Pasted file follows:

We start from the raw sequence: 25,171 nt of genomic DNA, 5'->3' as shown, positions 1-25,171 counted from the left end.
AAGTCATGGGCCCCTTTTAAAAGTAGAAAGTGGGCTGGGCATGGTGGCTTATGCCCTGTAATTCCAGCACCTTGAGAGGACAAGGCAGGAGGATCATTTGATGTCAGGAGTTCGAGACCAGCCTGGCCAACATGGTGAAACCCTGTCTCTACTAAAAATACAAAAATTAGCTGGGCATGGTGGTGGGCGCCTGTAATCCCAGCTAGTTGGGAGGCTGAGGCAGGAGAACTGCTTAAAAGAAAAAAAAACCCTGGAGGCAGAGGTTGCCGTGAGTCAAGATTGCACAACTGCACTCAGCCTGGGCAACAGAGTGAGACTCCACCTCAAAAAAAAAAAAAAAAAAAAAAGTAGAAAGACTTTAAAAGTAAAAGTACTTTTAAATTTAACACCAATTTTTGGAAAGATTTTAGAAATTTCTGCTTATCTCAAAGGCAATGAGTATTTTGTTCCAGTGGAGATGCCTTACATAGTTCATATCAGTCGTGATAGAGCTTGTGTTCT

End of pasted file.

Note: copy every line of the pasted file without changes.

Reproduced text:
We start from the raw sequence: 25,171 nt of genomic DNA, 5'->3' as shown, positions 1-25,171 counted from the left end.
AAGTCATGGGCCCCTTTTAAAAGTAGAAAGTGGGCTGGGCATGGTGGCTTATGCCCTGTAATTCCAGCACCTTGAGAGGACAAGGCAGGAGGATCATTTGATGTCAGGAGTTCGAGACCAGCCTGGCCAACATGGTGAAACCCTGTCTCTACTAAAAATACAAAAATTAGCTGGGCATGGTGGTGGGCGCCTGTAATCCCAGCTAGTTGGGAGGCTGAGGCAGGAGAACTGCTTAAAAGAAAAAAAAACCCTGGAGGCAGAGGTTGCCGTGAGTCAAGATTGCACAACTGCACTCAGCCTGGGCAACAGAGTGAGACTCCACCTCAAAAAAAAAAAAAAAAAAAAAAGTAGAAAGACTTTAAAAGTAAAAGTACTTTTAAATTTAACACCAATTTTTGGAAAGATTTTAGAAATTTCTGCTTATCTCAAAGGCAATGAGTATTTTGTTCCAGTGGAGATGCCTTACATAGTTCATATCAGTCGTGATAGAGCTTGTGTTCT